If there’s one thing that’s worse than working, it’s working out.
Think you’re running in place at your job? It’s a lot better than running in place on a treadmill. Feel that impossible deadlines put you in a time crunch? It’s a lot better than doing 200 crunches every morning in your jam-jams.
Despite the pain and strain that invariably comes when you throw caution to the wind and actually lift your body off the couch, workers today are expected to spend a significant part of their free time in the gym, preparing to run ultra marathons in the Amazon, bike the Andes or swim the Hellespont.
These days, a promotion requires more than simply being mean; you have to be lean and mean. That’s why the most successful CEOs are pictured in their spandex skivvies, running marathons up and down the Himalayas.
This correlation of physical fitness and business success was not always with us.
In the good old days, Diamond Jim Brady and other titans of industry were pictured at Murray’s Roman Gardens, wolfing down lunches of 200 oysters and 10 pounds of rare roast beef, all washed down with a dozen flagons of nut brown ale. Back then, you showed you had a fat wallet by being fat.
Today, the business world’s obsession for fitness has gotten so severe that companies actually compete for talent by putting gyms in the workplace. Incredibly, this is considered a perk.
And it just may be a perk if you buy into our national obsession with fitness. For someone like you, whose idea of the ultimate perk would be an International House of Pancakes in the parking lot, a gym in the workplace only increases your chances of experiencing the worst fate any wage slave can imagine–seeing your managers and co-workers in the buff.
News reporter Dakshana Bascaramurty reported on this phenomenon in the Toronto Globe and Mail. Her article, “Naked Lunch: How to avoid seeing (too much of) co-workers at the gym” really opened my eyes to why you should close your eyes when going to the gym.
“Working out at the office gym can be like navigating a minefield,” Bascaramurty writes. “Grabbing 30 minutes of cardio during a lunch break could lead to uncomfortable work-related conversations with the boss on the next elliptical trainer, or seeing the head of accounting in her birthday suit.”
Yes, it’s not only the male of the species who discusses business with their business showing. I can’t say I know this first-hand, but, according to the article, administrative assistant Rachel King has a special problem with women from her department who blow dry their hair “stark naked, standing in front of a mirror.”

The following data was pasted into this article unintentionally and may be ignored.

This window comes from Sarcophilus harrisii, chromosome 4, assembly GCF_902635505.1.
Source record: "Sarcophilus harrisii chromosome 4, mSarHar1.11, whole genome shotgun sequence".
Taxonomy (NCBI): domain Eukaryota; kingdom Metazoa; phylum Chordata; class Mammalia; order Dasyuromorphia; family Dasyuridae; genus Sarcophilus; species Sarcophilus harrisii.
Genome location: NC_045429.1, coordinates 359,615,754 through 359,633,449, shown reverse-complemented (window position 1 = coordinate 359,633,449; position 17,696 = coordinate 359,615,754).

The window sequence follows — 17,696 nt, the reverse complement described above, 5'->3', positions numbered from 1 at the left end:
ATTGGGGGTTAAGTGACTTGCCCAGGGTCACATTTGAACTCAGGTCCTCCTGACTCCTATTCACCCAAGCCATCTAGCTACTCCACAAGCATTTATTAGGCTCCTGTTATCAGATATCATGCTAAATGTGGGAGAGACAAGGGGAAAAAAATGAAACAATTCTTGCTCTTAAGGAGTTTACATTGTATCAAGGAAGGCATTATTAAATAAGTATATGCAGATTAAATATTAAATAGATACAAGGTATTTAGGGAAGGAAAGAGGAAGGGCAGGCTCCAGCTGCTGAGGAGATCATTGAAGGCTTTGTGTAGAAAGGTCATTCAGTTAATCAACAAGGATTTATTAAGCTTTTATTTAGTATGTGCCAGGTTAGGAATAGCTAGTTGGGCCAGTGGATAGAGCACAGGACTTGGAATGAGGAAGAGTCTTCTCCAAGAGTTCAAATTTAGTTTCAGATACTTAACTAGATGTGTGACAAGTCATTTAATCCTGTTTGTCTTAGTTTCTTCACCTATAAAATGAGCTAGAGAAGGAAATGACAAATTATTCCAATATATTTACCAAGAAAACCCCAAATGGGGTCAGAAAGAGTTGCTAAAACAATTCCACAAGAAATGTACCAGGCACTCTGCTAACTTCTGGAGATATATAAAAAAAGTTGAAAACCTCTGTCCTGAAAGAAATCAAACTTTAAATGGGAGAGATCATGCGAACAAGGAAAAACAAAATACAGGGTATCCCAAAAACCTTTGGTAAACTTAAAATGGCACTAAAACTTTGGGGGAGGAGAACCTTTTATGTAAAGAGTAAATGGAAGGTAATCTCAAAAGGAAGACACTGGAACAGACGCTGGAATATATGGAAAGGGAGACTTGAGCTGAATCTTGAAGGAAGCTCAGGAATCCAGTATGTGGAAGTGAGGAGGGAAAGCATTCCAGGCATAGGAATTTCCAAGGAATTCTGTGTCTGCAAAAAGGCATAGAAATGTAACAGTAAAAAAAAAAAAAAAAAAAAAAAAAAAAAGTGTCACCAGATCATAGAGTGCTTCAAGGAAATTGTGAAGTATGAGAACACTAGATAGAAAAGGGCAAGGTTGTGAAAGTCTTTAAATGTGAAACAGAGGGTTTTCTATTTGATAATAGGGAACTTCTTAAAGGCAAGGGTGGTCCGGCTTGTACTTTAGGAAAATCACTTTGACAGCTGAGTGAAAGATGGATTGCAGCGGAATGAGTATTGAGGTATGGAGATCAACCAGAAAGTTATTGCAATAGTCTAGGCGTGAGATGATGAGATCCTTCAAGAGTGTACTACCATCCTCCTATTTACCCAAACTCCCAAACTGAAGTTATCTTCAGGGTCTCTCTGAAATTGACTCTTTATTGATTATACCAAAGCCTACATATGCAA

“I know you,” King reflects when witnessing this disturbing tableau, “so I don’t want to see that much of you wiggle.”
Of course, the discomfort increases geometrically when the naked interloper is your boss. You may forget your manager’s blab. The sight of your manager’s flab will be with you forever.
Fortunately, work-life author, Julie Jansen, offers four steps to follow to minimize discomfort in a nude encounter. “Say very little, look down, be polite and leave.”
(I might slip one more step between being polite and leaving–get dressed.)
More advice includes the admonishment to “change at opposite ends of the locker room.” I suggest you go further. Change at the opposite ends of the country. You risk getting arrested for indecent exposure if a policeman finds you changing clothes in the park, but it’s better than getting your 360-degree annual review with a 360-degree view of your manager’s naked butt.
Finally, Jansen reminds us that we are less likely to have a nude encounter if we “work out during off hours.” This is an idea I endorse. Lunch was never meant to be for exercising, anyway, unless you include high-intensity elbow bending at the Kat Kat Klub.
No matter how much you want to head for the hills when meeting a naked manager, you are encouraged to rinse off before you rush off.
“You don’t want to be that guy who stinks,” says Bascaramurty. I disagree. Some people may not gossip about the guy who stinks, but everyone will definitely give that guy a wide berth.
You may smell up your cubical, and probably your entire floor, but it’s a lot better than schmoozing in the shower with the management team while wearing nothing but a smile.
Bob Goldman was an advertising executive at a Fortune 500 company, but he finally wised up and opened Bob Goldman Financial Planning in Sausalito, California. He now works out of Bellingham, Washington. He offers a virtual shoulder to cry on at firstname.lastname@example.org.